Weekend Bench #6: Getting a little closer to being done

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Blog entry by dsb1829 posted 01-04-2009 02:21 AM 1162 reads 0 times favorited 6 comments Add to Favorites Watch
« Part 5: Advice Part 6 of Weekend Bench series Part 7: A bit of reflection »

I had to take a couple of days off for Holiday travel. I got back at the bench yesterday for about 6 hours and batched out the dog holes and lower shelf.

I am not overly thrilled with how the dog holes worked out. In the end I used an Irwin boring bit and this jig.

I found that using just one clamp allowed the board to wiggle some as the bit drove in. Doing it this way the second and third clamps secure the board better. A backing board is necessary.

or you will get blowout at the bottom…

Overall the boring bit didn’t leave a great finish and it was constantly clogging. It also wobbled a bit due to runout. I don’t think the bit was ever intended for nice work. Forstner bits are also pretty prone to clogging. I also found the forstner very hard to keep aligned. I think if I were to do it on a nicer bench I would use the router for the top inch and then a standard brad point bit to get full depth. I went cheap. It did work out, but again it was another learning experience.

I added a temporary stretcher to reduce racking so that I could use the bench to surface the boards for the bottom shelf.

This worked fairly well. racking was there, but not so bad that it affected my work.

The shelf is constructed with but joints. Since it is captured between the legs there isn’t really a need for a stronger joint. Time will tell if that assumption was correct. As it is the bench is knock-down, so I could easily build a new shelf if it came to that.

I also had a scrap laying around that I mitered to fit on the diagonal. I don’t think it does much, but I had the scrap and extra bracing never hurt anyone.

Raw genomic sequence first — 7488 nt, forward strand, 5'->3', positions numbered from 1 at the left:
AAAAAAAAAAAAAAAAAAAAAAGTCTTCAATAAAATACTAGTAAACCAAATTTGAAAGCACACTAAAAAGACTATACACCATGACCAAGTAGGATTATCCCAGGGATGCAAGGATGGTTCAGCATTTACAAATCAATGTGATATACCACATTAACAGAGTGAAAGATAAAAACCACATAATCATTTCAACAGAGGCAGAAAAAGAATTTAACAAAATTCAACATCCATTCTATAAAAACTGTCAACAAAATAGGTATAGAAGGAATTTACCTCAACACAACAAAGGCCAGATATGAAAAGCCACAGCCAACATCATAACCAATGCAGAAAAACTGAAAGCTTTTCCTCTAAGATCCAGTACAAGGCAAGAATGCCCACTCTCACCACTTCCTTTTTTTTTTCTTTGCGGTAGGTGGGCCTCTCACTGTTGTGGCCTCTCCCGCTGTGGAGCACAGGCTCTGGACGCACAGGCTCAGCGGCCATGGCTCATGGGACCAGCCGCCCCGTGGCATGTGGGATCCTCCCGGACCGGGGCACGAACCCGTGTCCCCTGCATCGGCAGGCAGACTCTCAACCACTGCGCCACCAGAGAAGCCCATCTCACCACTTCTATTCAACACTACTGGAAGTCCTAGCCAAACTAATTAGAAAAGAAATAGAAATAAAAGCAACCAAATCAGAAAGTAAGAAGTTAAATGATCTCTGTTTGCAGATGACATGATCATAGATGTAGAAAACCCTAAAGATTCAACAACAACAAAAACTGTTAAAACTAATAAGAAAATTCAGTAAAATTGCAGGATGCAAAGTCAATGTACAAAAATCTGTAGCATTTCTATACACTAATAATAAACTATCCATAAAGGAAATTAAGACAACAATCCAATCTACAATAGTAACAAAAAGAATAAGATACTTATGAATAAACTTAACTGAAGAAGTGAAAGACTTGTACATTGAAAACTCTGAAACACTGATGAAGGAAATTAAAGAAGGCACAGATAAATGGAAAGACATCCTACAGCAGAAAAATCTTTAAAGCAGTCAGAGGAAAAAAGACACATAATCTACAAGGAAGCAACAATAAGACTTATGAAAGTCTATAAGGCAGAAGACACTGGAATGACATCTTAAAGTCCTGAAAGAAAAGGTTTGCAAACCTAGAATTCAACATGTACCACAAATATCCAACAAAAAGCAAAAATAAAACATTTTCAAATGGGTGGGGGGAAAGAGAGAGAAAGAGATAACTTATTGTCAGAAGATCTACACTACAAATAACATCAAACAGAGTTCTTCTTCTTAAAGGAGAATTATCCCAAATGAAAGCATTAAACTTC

To finish up I moved the temporary stretcher to the rear and bolted it up.

So there you have it…

Time log:24.5hr so far

Next up front twin screw construction and laminating up the front of the legs to flush them to the front apron.

-- Doug, woodworking in Alabama

6 comments so far

View SPalm's profile


5320 posts in 3882 days

#1 posted 01-04-2009 03:18 AM

Sweet. It is really looking good.

I went through the dog hole thing this summer. It can be nerve racking. I bought a 3/4” spiral upcut router bit ($$$) and it cut like butter, but did not go all the way through. So I had to finsh drill with a bit such as yours. I admit, I have not finished all of them yet.

Amamzing how the time goes, huh?


-- -- I'm no rocket surgeon

View Callum Kendall's profile

Callum Kendall

1918 posts in 3703 days

#2 posted 01-04-2009 04:38 AM

Looking good!

Thanks for the post


-- For wood working podcasts with a twist check out

View Derek Lyons's profile

Derek Lyons

584 posts in 3568 days

#3 posted 01-04-2009 07:50 AM

Twenty four hours – shoot, you’ve got a whole day left in that weekend! :) :)

-- Derek, Bremerton WA --

View Beginningwoodworker's profile


13345 posts in 3673 days

#4 posted 01-04-2009 09:25 PM

Nice progress Doug.

View Tomcat1066's profile


942 posts in 3796 days

#5 posted 01-05-2009 12:28 PM

Looks good Doug. I can’t wait to see the finished product, which can’t be to far away, can it? ;)

-- "Give me your poor tools, your tired steel, your huddled masses of rust." Yep, I ripped off the Statue of Liberty. That's how I roll!

View dsb1829's profile


367 posts in 3628 days

#6 posted 01-05-2009 05:55 PM

Hey guys, thanks for the comments. I am thinking that this bench is more like a 2 weekend project :)

Design as you go is a bit time consuming. With a plan in hand things would have gone faster. Also pre-milling all lumber to dimension would have been much less time than the mill as you go approach that I used.

Hey Steve, where did you find a 3/4in spiral upcut bit? I did a quick look at the usual suspects (rockler, woodcraft, mlcs, eagle) and didn’t stumble on anything.

-- Doug, woodworking in Alabama

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